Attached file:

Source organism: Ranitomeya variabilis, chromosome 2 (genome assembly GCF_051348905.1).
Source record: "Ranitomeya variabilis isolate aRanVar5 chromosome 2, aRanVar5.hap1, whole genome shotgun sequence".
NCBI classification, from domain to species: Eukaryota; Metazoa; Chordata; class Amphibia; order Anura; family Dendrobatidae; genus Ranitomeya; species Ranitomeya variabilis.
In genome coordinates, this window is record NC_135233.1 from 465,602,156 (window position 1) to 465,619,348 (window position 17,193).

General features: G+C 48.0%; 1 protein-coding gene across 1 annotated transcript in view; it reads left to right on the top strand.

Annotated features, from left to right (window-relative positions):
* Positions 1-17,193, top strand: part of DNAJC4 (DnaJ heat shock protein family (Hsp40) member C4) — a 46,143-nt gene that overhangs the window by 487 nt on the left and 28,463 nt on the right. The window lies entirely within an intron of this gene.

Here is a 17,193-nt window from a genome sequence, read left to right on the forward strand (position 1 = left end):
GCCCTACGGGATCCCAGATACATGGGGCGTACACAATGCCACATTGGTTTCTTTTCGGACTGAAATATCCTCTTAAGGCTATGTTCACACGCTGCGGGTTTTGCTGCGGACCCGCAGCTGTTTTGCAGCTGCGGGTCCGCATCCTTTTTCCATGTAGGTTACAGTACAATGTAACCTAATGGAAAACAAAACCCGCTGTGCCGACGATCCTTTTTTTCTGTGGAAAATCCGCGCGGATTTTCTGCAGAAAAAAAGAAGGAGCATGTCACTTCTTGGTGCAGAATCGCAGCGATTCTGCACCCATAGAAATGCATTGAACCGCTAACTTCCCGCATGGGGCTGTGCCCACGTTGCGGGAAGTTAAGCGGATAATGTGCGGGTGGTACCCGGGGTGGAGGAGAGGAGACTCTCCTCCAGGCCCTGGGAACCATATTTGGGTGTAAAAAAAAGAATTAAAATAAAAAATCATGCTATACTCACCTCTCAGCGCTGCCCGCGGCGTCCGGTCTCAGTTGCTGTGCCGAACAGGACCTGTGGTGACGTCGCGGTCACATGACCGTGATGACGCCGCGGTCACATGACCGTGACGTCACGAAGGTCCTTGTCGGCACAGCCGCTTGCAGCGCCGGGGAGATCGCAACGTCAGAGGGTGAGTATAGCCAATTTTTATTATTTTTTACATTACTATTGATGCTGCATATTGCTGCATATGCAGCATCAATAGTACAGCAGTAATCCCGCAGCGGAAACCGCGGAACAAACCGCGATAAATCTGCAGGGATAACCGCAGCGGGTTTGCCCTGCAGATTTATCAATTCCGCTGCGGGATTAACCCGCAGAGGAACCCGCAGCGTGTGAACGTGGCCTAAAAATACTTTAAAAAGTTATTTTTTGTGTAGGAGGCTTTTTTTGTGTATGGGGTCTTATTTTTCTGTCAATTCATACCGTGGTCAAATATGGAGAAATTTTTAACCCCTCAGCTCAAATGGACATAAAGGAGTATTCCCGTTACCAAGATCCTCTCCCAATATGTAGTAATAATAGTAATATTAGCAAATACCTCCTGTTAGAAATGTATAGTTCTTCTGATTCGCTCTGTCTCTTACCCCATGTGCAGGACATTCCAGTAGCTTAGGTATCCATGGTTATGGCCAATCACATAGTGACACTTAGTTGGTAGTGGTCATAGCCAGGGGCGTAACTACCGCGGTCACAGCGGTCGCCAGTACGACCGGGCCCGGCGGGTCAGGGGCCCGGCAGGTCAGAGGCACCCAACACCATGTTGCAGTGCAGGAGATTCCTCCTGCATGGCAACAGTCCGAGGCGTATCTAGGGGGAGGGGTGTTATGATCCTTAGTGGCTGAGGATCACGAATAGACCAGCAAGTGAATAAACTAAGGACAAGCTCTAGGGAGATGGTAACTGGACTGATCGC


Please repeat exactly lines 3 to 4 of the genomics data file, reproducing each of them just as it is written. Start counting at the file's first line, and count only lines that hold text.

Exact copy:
NCBI classification, from domain to species: Eukaryota; Metazoa; Chordata; class Amphibia; order Anura; family Dendrobatidae; genus Ranitomeya; species Ranitomeya variabilis.
In genome coordinates, this window is record NC_135233.1 from 465,602,156 (window position 1) to 465,619,348 (window position 17,193).